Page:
"From her early days in the folk clubs singing a cappella ballads to her current work as an interpreter of contemporary songs," wrote Tim Walters of MusicHound Folk, "her style has remained immediately recognizable, and her mastery of dramatic understatement unrivaled." During the 1990s Tabor continued to expand her repertoire by recording the songs of contemporary writers like Richard Thompson, Elvis Costello, and Billy Bragg on a series of much-admired albums including Angel Tiger in 1992, Against the Streams in 1994, and Aleyn in 1997.

In 2000 Tabor recorded A Quiet Eye with the Creative Jazz Orchestra, covering popular standards like "The First Time Ever I Saw Your Face." "It is the synthesis of all her myriad influences into one cohesive whole," wrote Bond, "along with her innovative use of the brass heavy Creative Jazz Orchestra that makes this an outstanding album." In 2001 she recorded Rosa Mundi, a concept album revolving around her love of roses. "All I can say," Tabor told Ernesto Lechner of Pulse, "is that I make the albums that I feel are right for me, and I don't make them with a specifically commercial end in view." Her commitment to the art of song, willingness to collaborate with others, and perhaps most of all, her distinctive vocals, have assured Tabor an exalted place among contemporary singers. "Such is the emotional carnage wreaked by her extraordinary voice," wrote Irwin, "that some of us have even been moved to shout ... that she's the finest singer you'll find in all these islands."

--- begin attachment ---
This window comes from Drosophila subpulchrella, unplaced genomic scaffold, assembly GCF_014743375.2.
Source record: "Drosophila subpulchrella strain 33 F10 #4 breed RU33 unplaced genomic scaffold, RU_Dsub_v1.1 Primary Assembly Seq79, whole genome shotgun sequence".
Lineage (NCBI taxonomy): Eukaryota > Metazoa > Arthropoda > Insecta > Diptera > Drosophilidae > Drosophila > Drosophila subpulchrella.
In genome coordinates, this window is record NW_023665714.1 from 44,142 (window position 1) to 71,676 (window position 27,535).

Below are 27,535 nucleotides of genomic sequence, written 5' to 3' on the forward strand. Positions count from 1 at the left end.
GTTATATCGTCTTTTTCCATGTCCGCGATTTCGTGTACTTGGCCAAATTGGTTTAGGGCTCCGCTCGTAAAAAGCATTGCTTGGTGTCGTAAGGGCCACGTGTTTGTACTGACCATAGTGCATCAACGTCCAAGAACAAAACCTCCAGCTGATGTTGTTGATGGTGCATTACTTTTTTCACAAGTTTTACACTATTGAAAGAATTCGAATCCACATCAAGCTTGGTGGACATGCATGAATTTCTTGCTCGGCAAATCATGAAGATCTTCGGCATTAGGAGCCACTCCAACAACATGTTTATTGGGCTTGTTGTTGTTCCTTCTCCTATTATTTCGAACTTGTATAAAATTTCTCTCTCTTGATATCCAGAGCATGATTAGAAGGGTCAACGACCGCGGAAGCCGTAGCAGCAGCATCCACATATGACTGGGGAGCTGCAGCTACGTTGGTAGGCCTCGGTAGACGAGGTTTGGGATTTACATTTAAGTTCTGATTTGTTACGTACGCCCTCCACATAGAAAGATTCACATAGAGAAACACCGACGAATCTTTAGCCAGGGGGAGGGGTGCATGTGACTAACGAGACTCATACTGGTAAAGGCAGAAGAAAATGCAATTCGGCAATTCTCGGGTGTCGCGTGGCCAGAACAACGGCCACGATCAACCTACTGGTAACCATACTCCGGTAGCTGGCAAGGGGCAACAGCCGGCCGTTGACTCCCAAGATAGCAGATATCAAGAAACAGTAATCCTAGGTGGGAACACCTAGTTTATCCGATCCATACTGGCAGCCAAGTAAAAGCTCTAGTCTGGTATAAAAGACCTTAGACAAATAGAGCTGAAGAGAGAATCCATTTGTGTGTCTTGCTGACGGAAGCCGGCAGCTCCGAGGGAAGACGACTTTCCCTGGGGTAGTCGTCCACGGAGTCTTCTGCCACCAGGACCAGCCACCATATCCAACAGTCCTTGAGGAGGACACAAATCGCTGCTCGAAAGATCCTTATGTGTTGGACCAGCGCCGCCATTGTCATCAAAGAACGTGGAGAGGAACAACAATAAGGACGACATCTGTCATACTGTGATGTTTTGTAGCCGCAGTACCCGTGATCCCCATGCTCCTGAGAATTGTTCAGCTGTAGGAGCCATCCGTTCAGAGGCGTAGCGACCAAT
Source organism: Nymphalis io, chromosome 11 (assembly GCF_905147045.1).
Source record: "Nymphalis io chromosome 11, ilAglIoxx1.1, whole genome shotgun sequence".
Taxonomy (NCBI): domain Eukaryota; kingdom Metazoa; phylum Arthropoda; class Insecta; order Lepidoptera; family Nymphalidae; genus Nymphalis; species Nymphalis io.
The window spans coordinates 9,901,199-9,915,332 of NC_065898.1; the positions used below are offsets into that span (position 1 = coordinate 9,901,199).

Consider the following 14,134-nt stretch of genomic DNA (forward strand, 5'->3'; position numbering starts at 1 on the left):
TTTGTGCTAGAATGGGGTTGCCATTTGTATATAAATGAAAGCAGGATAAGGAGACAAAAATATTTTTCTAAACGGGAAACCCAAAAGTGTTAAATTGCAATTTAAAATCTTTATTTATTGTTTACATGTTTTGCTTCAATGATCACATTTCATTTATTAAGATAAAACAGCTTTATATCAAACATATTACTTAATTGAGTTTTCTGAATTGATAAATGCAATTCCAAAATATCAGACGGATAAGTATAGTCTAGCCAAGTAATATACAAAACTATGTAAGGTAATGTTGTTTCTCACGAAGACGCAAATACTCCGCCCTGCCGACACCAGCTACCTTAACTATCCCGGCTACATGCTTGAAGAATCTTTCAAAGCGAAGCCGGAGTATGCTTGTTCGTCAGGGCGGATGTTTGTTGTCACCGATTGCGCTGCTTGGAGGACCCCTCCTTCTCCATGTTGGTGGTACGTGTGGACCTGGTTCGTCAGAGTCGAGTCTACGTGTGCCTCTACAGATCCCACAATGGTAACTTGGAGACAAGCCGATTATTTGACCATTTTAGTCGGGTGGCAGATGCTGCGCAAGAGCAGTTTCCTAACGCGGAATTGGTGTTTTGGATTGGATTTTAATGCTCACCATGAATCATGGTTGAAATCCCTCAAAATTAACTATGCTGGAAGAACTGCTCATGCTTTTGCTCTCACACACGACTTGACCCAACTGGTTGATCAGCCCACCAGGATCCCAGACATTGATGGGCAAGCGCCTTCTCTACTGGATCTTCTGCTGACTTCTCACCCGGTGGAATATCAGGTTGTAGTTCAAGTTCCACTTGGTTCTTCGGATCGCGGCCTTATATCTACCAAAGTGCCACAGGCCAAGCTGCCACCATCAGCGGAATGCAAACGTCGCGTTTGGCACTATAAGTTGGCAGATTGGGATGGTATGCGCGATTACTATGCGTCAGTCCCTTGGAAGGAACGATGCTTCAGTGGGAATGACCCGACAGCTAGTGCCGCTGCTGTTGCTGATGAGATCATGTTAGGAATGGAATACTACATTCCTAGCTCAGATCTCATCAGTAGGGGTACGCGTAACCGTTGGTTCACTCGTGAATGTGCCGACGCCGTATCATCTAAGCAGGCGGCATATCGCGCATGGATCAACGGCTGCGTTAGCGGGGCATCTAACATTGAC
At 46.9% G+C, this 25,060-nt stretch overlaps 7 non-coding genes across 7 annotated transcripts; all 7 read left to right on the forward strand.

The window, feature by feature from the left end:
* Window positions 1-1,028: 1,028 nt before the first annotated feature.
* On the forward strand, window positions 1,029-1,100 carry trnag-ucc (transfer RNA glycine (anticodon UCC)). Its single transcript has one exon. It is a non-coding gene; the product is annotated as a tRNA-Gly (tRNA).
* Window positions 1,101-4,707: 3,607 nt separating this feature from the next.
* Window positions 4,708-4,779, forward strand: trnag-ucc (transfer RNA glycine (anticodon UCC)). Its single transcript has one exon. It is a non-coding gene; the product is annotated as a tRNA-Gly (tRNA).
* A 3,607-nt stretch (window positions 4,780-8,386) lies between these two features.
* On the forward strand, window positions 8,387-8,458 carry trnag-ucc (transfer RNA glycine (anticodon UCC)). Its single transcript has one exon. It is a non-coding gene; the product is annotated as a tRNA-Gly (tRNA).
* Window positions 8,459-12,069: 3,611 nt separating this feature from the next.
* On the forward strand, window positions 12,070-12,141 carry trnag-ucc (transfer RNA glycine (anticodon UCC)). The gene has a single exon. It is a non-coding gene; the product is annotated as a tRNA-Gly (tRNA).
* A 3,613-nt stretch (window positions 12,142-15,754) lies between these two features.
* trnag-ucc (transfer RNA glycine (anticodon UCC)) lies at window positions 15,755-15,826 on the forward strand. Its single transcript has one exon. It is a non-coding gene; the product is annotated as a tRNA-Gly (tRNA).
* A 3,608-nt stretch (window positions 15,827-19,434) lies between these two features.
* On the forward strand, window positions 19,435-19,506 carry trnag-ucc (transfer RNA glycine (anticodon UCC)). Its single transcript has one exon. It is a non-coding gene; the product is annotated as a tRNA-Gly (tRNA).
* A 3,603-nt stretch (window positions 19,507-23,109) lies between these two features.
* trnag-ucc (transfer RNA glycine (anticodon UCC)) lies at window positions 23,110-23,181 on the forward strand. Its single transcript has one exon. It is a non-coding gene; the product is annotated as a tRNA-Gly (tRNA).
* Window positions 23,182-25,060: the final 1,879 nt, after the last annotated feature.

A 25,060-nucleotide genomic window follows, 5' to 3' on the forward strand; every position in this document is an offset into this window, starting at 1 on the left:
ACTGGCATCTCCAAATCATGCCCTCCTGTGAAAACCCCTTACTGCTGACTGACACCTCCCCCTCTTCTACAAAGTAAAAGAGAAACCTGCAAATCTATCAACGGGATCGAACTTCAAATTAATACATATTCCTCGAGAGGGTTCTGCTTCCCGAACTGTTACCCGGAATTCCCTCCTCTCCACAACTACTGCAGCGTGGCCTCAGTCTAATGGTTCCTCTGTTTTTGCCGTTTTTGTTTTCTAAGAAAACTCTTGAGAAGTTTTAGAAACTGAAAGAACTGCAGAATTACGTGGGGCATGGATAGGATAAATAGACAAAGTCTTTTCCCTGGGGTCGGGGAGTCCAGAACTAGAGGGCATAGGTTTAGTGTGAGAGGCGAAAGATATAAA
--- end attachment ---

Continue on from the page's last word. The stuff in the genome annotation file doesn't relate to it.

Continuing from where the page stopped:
Over the years she has worked in various genres including jazz and art song, but generally with a sparse and sombre tone to it. Her 2003 album An Echo of Hooves marked a return to the traditional ballad form after concentrating on other styles for several years, and was highly acclaimed. Allmusic said of this album "A stunning jewel in a remarkable career, and one of the best things Tabor’s ever released." Always (2005) is a boxed set of four CDs, spanning her whole career and containing rare recordings.

Solo albums:
-Airs and Graces (1976) (including And the Band Played Waltzing Matilda)
-Ashes and Diamonds (1977)
-A Cut Above (1980)
-Abyssinians (1983)
-The Peel Sessions (1986) - recorded January 1977
-Aqaba (1988)
-Some Other Time (1989)
-Angel Tiger (1992)
-Against the Streams (1994)
-Singing the Storm (1996) - with Savourna Stevenson and Danny Thompson
-Aleyn (1997)
-On Air (1998)
-Reflections (1999) 3-CD box set. Contains June's first three solo albums: Airs & Graces, Ashes & -Diamonds, A Cut Above
-A Quiet Eye (1999)
-Rosa Mundi (2001)
-An Echo of Hooves (2003)
-At the Wood's Heart (2005)
-Apples (2007)
-Ashore (2011)